Monday, June 3, 2013

Update: Waterfront Pioneer Plaza
Shipping Container Public Market

Thanks for asking @neil21! Thought I'd dedicate more than 140 characters to answer... The original post: A Proposal — A Recycled Shipping Container Public Market for Nanaimo's Pioneer Waterfront Plaza

This illustration of Census tract 0015.00 shows the plaza site (circled). And some demographics: Population 4,565 (Change since 2006 +5.5) Dwellings Total Private Households: 2590 Distribution by dwelling type Single Detached 26.4% Semi-detached 1.9% Row House 1.9% Duplex 6.9% Hi-rise Apt. 20.8% Low-rise Apt. 41.7% Single Attached 0.4% Population by gender Male 2,215 Female 2,355 Median age 48.9.

My Old City neighbourhood is well within a 15 minute walk to the plaza.

Walk time from the western edge of this tract to the plaza: 15 minutes. Adding the households to the north and south, I estimate the population in the catchment area within a 15-20 minute walk to be about 7500. 

And a google earth view looking west.

The plaza could and should be part of what our award winning Downtown Urban Design Plan and Guidelines calls for: "the development of an open space and pathway network throughout the downtown. Existing city owned lands and rights-of-way, combined with private property redevelopment, provide the opportunity for a coordinated park, pathway and open space plan…"  (But in Nanaimo this key public pathway on public land is a "driveway" reserved for "tenant parking":  Public Path Used as "Driveway" and "Tenant Parking" is Contrary to the Downtown Urban Design Plan, Diminishes The Integrity of the Heritage Restoration) And should seamlessly connect the waterfront to the downtown commercial district. Critically here: Repair the Square!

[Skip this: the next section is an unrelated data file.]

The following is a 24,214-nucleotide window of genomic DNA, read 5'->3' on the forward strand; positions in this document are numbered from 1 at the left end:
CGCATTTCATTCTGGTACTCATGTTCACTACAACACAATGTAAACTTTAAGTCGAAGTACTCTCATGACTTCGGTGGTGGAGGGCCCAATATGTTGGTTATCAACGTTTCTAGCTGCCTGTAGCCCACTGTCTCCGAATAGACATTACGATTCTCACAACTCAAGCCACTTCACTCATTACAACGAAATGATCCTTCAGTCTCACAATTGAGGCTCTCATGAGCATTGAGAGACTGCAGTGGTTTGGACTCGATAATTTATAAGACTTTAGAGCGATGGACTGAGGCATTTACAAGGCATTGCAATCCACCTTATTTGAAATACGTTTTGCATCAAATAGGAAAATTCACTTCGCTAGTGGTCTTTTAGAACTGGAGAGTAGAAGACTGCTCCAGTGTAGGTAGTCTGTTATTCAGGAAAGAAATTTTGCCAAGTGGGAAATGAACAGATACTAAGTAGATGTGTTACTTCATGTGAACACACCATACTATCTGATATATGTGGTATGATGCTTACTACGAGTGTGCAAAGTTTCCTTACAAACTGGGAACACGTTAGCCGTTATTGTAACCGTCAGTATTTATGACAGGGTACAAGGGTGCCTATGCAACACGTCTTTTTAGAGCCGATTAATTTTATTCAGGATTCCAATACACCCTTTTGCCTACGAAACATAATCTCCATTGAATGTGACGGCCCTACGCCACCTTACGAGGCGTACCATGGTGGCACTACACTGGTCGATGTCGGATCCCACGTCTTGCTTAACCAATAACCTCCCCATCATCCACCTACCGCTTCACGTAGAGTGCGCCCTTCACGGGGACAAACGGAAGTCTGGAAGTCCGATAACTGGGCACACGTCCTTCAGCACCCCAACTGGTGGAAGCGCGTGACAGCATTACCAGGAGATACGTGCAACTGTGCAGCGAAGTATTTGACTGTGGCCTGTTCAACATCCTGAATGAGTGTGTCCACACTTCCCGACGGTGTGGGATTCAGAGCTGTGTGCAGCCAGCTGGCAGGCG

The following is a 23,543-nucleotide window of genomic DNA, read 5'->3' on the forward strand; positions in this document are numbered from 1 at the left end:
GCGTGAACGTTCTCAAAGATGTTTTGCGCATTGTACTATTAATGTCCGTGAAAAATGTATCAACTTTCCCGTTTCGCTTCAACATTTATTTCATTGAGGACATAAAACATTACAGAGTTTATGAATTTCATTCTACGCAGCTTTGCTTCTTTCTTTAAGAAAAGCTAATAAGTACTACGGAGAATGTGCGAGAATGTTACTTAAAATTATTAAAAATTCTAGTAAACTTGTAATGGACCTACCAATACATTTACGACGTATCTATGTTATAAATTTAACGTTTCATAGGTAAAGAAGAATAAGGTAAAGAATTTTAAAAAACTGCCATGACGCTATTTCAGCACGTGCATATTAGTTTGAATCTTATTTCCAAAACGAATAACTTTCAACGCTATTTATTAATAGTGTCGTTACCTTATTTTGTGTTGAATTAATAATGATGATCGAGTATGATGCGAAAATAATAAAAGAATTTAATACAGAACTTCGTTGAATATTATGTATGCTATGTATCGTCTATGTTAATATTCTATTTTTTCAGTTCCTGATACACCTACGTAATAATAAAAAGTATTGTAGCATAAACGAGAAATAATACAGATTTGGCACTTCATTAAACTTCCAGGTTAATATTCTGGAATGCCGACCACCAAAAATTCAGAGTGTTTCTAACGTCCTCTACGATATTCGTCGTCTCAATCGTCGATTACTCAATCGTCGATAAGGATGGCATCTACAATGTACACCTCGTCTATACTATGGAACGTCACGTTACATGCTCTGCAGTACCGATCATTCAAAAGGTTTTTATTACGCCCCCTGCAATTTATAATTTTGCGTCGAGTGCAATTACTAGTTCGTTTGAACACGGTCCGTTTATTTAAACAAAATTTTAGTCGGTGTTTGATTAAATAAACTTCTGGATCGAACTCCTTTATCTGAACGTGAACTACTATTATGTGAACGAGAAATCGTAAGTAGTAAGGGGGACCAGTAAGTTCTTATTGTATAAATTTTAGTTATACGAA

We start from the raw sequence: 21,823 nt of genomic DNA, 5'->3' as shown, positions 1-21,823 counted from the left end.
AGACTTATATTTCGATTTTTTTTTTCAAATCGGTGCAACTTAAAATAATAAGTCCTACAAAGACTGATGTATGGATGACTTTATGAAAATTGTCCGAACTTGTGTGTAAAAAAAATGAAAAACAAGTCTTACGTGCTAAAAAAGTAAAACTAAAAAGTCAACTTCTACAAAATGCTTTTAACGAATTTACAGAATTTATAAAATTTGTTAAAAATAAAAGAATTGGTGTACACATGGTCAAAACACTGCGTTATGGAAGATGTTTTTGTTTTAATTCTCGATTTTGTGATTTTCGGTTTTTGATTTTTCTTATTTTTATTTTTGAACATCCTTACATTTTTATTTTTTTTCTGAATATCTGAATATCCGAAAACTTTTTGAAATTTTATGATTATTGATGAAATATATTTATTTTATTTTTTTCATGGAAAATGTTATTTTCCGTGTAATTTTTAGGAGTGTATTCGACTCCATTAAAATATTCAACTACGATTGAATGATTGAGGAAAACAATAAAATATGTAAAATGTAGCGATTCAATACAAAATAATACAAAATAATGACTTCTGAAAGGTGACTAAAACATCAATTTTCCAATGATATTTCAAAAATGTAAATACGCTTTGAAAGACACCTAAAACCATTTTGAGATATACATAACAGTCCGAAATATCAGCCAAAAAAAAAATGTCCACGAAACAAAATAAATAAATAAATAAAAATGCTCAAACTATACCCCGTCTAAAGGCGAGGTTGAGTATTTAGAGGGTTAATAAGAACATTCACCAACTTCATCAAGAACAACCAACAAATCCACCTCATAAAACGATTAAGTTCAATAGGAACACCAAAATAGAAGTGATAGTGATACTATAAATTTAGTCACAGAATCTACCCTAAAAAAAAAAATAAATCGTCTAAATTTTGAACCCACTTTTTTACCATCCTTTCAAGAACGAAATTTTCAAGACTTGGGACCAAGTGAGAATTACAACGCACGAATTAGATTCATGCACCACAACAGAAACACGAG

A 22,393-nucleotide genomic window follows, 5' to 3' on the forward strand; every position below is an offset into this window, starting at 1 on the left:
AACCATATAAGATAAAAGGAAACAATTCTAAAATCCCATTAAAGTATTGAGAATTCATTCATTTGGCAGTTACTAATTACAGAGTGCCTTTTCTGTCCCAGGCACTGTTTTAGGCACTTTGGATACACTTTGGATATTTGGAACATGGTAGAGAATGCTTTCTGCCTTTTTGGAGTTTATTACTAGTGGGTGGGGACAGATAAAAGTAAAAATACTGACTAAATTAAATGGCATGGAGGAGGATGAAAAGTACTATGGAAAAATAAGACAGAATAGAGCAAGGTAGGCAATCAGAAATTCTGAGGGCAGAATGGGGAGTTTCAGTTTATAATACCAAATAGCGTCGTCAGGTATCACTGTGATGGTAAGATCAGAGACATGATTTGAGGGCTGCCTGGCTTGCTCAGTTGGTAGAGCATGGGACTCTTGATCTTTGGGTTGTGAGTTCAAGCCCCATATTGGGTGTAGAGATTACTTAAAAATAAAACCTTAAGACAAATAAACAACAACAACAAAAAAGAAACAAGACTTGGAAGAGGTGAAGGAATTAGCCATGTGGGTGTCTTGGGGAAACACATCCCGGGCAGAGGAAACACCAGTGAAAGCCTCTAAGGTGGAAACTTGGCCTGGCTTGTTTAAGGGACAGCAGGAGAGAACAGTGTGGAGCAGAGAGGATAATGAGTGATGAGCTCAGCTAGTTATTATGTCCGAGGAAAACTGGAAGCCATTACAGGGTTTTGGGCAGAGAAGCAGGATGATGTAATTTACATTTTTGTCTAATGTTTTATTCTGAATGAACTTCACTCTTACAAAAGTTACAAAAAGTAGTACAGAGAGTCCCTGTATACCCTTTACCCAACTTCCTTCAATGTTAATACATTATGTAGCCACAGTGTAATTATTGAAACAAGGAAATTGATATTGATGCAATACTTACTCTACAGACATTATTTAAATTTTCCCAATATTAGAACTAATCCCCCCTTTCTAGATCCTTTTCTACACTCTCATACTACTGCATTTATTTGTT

Currently there's one largish grocery store serving the city centre, any owner-operator bakery or butcher shop or small market have long since fled or become extinct. Seasonally cruise ships drop about 2500 well fed and slaked tourists into downtown Nanaimo for the day and the harbour is popular with boaters. Condo towers nearby and medium density low-rise along the water to the north which all connect to the plaza by a really quite spectacular waterfront promenade — have a stroll. To the south, Nanaimo's original, established neighbourhoods, the reserve lands of the Snuneymuxw First Nation and the newly city-acquired waterfront rail yards: City of Nanaimo to Purchase 26.7 Acre Downtown Waterfront Rail Yards

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